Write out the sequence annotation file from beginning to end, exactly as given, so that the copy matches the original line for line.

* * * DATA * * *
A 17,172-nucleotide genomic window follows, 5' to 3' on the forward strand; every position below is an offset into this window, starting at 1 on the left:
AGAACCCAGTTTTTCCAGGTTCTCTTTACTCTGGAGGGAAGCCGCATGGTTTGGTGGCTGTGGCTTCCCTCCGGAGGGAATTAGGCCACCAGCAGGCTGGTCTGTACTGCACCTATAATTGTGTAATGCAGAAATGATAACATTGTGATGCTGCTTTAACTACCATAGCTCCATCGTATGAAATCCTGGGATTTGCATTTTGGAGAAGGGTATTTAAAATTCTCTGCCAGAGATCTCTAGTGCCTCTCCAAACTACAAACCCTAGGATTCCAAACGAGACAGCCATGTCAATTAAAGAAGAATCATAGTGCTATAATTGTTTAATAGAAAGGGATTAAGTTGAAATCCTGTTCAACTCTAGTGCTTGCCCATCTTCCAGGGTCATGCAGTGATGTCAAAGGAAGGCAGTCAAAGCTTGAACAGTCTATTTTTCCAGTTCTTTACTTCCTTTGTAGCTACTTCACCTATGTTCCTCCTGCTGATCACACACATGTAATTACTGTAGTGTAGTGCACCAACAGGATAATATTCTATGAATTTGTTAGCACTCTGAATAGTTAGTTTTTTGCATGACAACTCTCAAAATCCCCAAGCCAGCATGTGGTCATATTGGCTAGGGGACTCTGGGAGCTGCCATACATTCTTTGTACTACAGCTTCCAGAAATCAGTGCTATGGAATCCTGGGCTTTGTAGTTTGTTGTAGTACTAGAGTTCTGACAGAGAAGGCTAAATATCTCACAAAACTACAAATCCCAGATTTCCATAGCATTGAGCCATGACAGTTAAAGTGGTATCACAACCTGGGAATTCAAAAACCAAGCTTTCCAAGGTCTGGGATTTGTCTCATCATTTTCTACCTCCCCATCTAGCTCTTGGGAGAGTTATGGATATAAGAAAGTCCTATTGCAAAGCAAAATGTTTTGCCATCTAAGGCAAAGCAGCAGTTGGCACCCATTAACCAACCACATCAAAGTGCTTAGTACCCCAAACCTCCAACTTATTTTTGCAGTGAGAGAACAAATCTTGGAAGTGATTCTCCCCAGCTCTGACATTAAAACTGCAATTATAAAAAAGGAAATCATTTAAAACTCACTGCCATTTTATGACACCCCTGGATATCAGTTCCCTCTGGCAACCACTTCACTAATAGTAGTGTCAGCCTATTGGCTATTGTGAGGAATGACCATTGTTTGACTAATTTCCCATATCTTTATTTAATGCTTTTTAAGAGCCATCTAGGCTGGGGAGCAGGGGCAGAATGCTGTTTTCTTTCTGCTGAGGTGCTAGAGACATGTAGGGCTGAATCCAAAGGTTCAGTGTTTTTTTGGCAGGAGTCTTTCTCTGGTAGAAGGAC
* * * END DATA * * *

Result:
A 17,172-nucleotide genomic window follows, 5' to 3' on the forward strand; every position below is an offset into this window, starting at 1 on the left:
AGAACCCAGTTTTTCCAGGTTCTCTTTACTCTGGAGGGAAGCCGCATGGTTTGGTGGCTGTGGCTTCCCTCCGGAGGGAATTAGGCCACCAGCAGGCTGGTCTGTACTGCACCTATAATTGTGTAATGCAGAAATGATAACATTGTGATGCTGCTTTAACTACCATAGCTCCATCGTATGAAATCCTGGGATTTGCATTTTGGAGAAGGGTATTTAAAATTCTCTGCCAGAGATCTCTAGTGCCTCTCCAAACTACAAACCCTAGGATTCCAAACGAGACAGCCATGTCAATTAAAGAAGAATCATAGTGCTATAATTGTTTAATAGAAAGGGATTAAGTTGAAATCCTGTTCAACTCTAGTGCTTGCCCATCTTCCAGGGTCATGCAGTGATGTCAAAGGAAGGCAGTCAAAGCTTGAACAGTCTATTTTTCCAGTTCTTTACTTCCTTTGTAGCTACTTCACCTATGTTCCTCCTGCTGATCACACACATGTAATTACTGTAGTGTAGTGCACCAACAGGATAATATTCTATGAATTTGTTAGCACTCTGAATAGTTAGTTTTTTGCATGACAACTCTCAAAATCCCCAAGCCAGCATGTGGTCATATTGGCTAGGGGACTCTGGGAGCTGCCATACATTCTTTGTACTACAGCTTCCAGAAATCAGTGCTATGGAATCCTGGGCTTTGTAGTTTGTTGTAGTACTAGAGTTCTGACAGAGAAGGCTAAATATCTCACAAAACTACAAATCCCAGATTTCCATAGCATTGAGCCATGACAGTTAAAGTGGTATCACAACCTGGGAATTCAAAAACCAAGCTTTCCAAGGTCTGGGATTTGTCTCATCATTTTCTACCTCCCCATCTAGCTCTTGGGAGAGTTATGGATATAAGAAAGTCCTATTGCAAAGCAAAATGTTTTGCCATCTAAGGCAAAGCAGCAGTTGGCACCCATTAACCAACCACATCAAAGTGCTTAGTACCCCAAACCTCCAACTTATTTTTGCAGTGAGAGAACAAATCTTGGAAGTGATTCTCCCCAGCTCTGACATTAAAACTGCAATTATAAAAAAGGAAATCATTTAAAACTCACTGCCATTTTATGACACCCCTGGATATCAGTTCCCTCTGGCAACCACTTCACTAATAGTAGTGTCAGCCTATTGGCTATTGTGAGGAATGACCATTGTTTGACTAATTTCCCATATCTTTATTTAATGCTTTTTAAGAGCCATCTAGGCTGGGGAGCAGGGGCAGAATGCTGTTTTCTTTCTGCTGAGGTGCTAGAGACATGTAGGGCTGAATCCAAAGGTTCAGTGTTTTTTTGGCAGGAGTCTTTCTCTGGTAGAAGGAC